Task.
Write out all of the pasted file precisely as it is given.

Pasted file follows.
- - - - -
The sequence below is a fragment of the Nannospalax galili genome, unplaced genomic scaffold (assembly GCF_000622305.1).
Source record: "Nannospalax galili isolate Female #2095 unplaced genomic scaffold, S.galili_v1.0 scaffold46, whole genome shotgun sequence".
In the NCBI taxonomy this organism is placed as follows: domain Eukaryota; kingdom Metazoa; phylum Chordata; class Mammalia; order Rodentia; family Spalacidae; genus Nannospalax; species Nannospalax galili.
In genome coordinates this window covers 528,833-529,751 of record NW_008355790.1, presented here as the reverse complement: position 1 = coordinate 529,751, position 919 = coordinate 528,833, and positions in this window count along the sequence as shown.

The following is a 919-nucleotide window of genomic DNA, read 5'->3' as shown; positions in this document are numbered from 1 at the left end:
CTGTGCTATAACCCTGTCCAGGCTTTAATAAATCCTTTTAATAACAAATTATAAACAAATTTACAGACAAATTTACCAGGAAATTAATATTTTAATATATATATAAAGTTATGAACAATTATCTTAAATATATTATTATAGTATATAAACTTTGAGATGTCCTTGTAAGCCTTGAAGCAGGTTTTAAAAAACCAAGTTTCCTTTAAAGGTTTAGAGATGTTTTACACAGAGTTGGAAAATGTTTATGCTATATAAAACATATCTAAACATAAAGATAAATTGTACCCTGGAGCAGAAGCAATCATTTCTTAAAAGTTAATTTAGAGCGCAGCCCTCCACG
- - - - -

The sequence below is a fragment of the Nannospalax galili genome, unplaced genomic scaffold (assembly GCF_000622305.1).
Source record: "Nannospalax galili isolate Female #2095 unplaced genomic scaffold, S.galili_v1.0 scaffold46, whole genome shotgun sequence".
In the NCBI taxonomy this organism is placed as follows: domain Eukaryota; kingdom Metazoa; phylum Chordata; class Mammalia; order Rodentia; family Spalacidae; genus Nannospalax; species Nannospalax galili.
In genome coordinates this window covers 528,833-529,751 of record NW_008355790.1, presented here as the reverse complement: position 1 = coordinate 529,751, position 919 = coordinate 528,833, and positions in this window count along the sequence as shown.

The following is a 919-nucleotide window of genomic DNA, read 5'->3' as shown; positions in this document are numbered from 1 at the left end:
CTGTGCTATAACCCTGTCCAGGCTTTAATAAATCCTTTTAATAACAAATTATAAACAAATTTACAGACAAATTTACCAGGAAATTAATATTTTAATATATATATAAAGTTATGAACAATTATCTTAAATATATTATTATAGTATATAAACTTTGAGATGTCCTTGTAAGCCTTGAAGCAGGTTTTAAAAAACCAAGTTTCCTTTAAAGGTTTAGAGATGTTTTACACAGAGTTGGAAAATGTTTATGCTATATAAAACATATCTAAACATAAAGATAAATTGTACCCTGGAGCAGAAGCAATCATTTCTTAAAAGTTAATTTAGAGCGCAGCCCTCCACG